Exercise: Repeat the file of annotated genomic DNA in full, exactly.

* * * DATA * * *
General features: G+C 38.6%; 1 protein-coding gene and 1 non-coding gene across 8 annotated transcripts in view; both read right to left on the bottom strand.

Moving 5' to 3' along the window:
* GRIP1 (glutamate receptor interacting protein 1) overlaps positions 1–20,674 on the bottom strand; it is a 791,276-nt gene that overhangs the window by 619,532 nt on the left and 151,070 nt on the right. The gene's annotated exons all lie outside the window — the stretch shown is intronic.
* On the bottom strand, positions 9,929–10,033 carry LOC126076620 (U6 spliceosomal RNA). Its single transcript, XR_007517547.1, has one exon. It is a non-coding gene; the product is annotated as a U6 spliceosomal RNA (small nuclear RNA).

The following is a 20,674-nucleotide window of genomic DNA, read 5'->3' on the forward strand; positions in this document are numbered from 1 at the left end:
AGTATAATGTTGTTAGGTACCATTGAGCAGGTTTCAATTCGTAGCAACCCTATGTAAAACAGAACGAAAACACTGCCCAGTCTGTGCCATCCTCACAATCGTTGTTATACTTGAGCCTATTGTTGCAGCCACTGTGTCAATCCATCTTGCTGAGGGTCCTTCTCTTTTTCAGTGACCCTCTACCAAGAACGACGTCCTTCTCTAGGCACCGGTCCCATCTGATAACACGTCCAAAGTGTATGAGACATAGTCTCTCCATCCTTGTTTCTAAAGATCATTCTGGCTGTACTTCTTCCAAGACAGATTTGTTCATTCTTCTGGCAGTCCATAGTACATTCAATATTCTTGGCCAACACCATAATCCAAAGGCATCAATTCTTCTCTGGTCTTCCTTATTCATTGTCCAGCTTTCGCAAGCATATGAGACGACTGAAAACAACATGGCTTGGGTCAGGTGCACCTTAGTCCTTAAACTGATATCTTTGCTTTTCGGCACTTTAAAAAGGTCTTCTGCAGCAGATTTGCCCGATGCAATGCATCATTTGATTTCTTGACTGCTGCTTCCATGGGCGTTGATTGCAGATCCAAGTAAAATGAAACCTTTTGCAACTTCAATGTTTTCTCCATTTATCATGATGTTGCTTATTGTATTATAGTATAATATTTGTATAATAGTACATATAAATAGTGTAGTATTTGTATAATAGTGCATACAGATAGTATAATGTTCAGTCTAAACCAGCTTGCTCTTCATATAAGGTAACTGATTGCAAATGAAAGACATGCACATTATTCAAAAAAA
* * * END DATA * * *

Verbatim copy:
General features: G+C 38.6%; 1 protein-coding gene and 1 non-coding gene across 8 annotated transcripts in view; both read right to left on the bottom strand.

Moving 5' to 3' along the window:
* GRIP1 (glutamate receptor interacting protein 1) overlaps positions 1–20,674 on the bottom strand; it is a 791,276-nt gene that overhangs the window by 619,532 nt on the left and 151,070 nt on the right. The gene's annotated exons all lie outside the window — the stretch shown is intronic.
* On the bottom strand, positions 9,929–10,033 carry LOC126076620 (U6 spliceosomal RNA). Its single transcript, XR_007517547.1, has one exon. It is a non-coding gene; the product is annotated as a U6 spliceosomal RNA (small nuclear RNA).

The following is a 20,674-nucleotide window of genomic DNA, read 5'->3' on the forward strand; positions in this document are numbered from 1 at the left end:
AGTATAATGTTGTTAGGTACCATTGAGCAGGTTTCAATTCGTAGCAACCCTATGTAAAACAGAACGAAAACACTGCCCAGTCTGTGCCATCCTCACAATCGTTGTTATACTTGAGCCTATTGTTGCAGCCACTGTGTCAATCCATCTTGCTGAGGGTCCTTCTCTTTTTCAGTGACCCTCTACCAAGAACGACGTCCTTCTCTAGGCACCGGTCCCATCTGATAACACGTCCAAAGTGTATGAGACATAGTCTCTCCATCCTTGTTTCTAAAGATCATTCTGGCTGTACTTCTTCCAAGACAGATTTGTTCATTCTTCTGGCAGTCCATAGTACATTCAATATTCTTGGCCAACACCATAATCCAAAGGCATCAATTCTTCTCTGGTCTTCCTTATTCATTGTCCAGCTTTCGCAAGCATATGAGACGACTGAAAACAACATGGCTTGGGTCAGGTGCACCTTAGTCCTTAAACTGATATCTTTGCTTTTCGGCACTTTAAAAAGGTCTTCTGCAGCAGATTTGCCCGATGCAATGCATCATTTGATTTCTTGACTGCTGCTTCCATGGGCGTTGATTGCAGATCCAAGTAAAATGAAACCTTTTGCAACTTCAATGTTTTCTCCATTTATCATGATGTTGCTTATTGTATTATAGTATAATATTTGTATAATAGTACATATAAATAGTGTAGTATTTGTATAATAGTGCATACAGATAGTATAATGTTCAGTCTAAACCAGCTTGCTCTTCATATAAGGTAACTGATTGCAAATGAAAGACATGCACATTATTCAAAAAAA